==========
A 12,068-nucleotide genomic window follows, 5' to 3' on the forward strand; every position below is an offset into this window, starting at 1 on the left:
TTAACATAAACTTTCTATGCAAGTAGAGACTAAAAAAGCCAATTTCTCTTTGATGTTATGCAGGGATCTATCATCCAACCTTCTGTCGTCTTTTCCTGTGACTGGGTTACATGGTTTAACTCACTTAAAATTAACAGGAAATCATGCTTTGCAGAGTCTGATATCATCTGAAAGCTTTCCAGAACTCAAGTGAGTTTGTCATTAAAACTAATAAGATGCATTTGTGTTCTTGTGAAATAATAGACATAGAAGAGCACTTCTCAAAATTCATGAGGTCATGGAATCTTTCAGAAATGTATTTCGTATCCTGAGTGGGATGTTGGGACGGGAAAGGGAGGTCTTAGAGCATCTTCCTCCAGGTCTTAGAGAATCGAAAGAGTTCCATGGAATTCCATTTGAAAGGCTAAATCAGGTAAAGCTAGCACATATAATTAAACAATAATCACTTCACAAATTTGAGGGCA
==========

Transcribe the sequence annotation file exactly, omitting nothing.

A 12,068-nucleotide genomic window follows, 5' to 3' on the forward strand; every position below is an offset into this window, starting at 1 on the left:
TTAACATAAACTTTCTATGCAAGTAGAGACTAAAAAAGCCAATTTCTCTTTGATGTTATGCAGGGATCTATCATCCAACCTTCTGTCGTCTTTTCCTGTGACTGGGTTACATGGTTTAACTCACTTAAAATTAACAGGAAATCATGCTTTGCAGAGTCTGATATCATCTGAAAGCTTTCCAGAACTCAAGTGAGTTTGTCATTAAAACTAATAAGATGCATTTGTGTTCTTGTGAAATAATAGACATAGAAGAGCACTTCTCAAAATTCATGAGGTCATGGAATCTTTCAGAAATGTATTTCGTATCCTGAGTGGGATGTTGGGACGGGAAAGGGAGGTCTTAGAGCATCTTCCTCCAGGTCTTAGAGAATCGAAAGAGTTCCATGGAATTCCATTTGAAAGGCTAAATCAGGTAAAGCTAGCACATATAATTAAACAATAATCACTTCACAAATTTGAGGGCA